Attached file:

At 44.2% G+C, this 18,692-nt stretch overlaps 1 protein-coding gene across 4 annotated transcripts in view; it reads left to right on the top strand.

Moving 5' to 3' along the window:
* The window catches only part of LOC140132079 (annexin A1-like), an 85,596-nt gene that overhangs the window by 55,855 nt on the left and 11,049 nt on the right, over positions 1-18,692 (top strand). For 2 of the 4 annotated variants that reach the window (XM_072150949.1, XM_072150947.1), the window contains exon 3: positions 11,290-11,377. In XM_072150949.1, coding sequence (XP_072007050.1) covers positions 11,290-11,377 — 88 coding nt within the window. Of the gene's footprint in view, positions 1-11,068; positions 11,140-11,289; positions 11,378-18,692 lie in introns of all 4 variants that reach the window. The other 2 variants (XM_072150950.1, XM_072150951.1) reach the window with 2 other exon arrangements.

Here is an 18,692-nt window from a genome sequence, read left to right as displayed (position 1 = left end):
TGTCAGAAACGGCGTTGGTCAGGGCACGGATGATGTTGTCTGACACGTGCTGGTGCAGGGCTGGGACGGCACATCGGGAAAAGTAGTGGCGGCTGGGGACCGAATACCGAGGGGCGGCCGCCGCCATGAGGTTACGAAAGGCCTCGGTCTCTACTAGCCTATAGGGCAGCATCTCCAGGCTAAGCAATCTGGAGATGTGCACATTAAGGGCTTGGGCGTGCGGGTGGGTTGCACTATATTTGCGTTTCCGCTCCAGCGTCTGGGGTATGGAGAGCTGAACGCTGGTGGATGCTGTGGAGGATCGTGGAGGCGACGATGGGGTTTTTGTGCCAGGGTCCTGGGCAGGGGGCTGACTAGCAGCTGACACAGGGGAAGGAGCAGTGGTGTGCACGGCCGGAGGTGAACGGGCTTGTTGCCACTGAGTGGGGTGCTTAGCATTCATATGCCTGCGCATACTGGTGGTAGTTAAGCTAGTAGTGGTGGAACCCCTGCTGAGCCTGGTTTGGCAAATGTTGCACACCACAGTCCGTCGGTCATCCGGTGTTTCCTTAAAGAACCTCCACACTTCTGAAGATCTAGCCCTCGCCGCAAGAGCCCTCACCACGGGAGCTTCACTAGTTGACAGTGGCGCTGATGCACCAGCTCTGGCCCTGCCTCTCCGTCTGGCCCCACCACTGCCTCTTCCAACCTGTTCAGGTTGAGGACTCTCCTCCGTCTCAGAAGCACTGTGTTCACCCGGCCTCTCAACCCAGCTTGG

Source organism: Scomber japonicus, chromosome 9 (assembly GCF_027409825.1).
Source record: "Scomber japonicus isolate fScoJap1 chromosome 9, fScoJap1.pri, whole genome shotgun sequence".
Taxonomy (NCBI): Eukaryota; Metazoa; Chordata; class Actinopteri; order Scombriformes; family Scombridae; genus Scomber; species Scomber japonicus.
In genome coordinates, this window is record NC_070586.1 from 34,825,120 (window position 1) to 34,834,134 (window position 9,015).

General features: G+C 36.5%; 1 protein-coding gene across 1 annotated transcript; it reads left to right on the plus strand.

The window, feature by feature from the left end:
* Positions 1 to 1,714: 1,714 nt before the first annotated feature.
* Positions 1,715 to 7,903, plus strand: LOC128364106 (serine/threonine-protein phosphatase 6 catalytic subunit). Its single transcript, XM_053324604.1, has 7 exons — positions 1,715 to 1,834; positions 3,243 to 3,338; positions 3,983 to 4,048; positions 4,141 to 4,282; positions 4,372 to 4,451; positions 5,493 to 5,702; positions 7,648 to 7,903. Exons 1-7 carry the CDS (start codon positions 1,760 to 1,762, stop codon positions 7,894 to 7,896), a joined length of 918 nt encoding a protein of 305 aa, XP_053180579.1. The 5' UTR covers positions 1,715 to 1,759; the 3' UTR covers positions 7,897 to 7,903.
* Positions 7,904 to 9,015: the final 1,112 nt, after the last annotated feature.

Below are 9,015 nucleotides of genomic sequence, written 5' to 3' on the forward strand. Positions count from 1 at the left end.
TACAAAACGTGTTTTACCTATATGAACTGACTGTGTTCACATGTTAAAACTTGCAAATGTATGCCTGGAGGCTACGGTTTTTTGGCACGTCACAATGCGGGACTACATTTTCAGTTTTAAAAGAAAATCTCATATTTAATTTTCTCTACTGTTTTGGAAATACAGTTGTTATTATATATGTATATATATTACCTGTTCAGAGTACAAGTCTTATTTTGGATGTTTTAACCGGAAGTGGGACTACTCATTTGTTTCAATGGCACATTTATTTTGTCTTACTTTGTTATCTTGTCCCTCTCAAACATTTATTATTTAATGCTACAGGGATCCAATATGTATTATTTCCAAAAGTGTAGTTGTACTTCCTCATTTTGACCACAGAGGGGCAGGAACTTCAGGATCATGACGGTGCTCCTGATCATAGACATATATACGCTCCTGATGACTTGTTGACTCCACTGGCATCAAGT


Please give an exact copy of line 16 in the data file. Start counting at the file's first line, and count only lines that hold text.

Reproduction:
TACAAAACGTGTTTTACCTATATGAACTGACTGTGTTCACATGTTAAAACTTGCAAATGTATGCCTGGAGGCTACGGTTTTTTGGCACGTCACAATGCGGGACTACATTTTCAGTTTTAAAAGAAAATCTCATATTTAATTTTCTCTACTGTTTTGGAAATACAGTTGTTATTATATATGTATATATATTACCTGTTCAGAGTACAAGTCTTATTTTGGATGTTTTAACCGGAAGTGGGACTACTCATTTGTTTCAATGGCACATTTATTTTGTCTTACTTTGTTATCTTGTCCCTCTCAAACATTTATTATTTAATGCTACAGGGATCCAATATGTATTATTTCCAAAAGTGTAGTTGTACTTCCTCATTTTGACCACAGAGGGGCAGGAACTTCAGGATCATGACGGTGCTCCTGATCATAGACATATATACGCTCCTGATGACTTGTTGACTCCACTGGCATCAAGT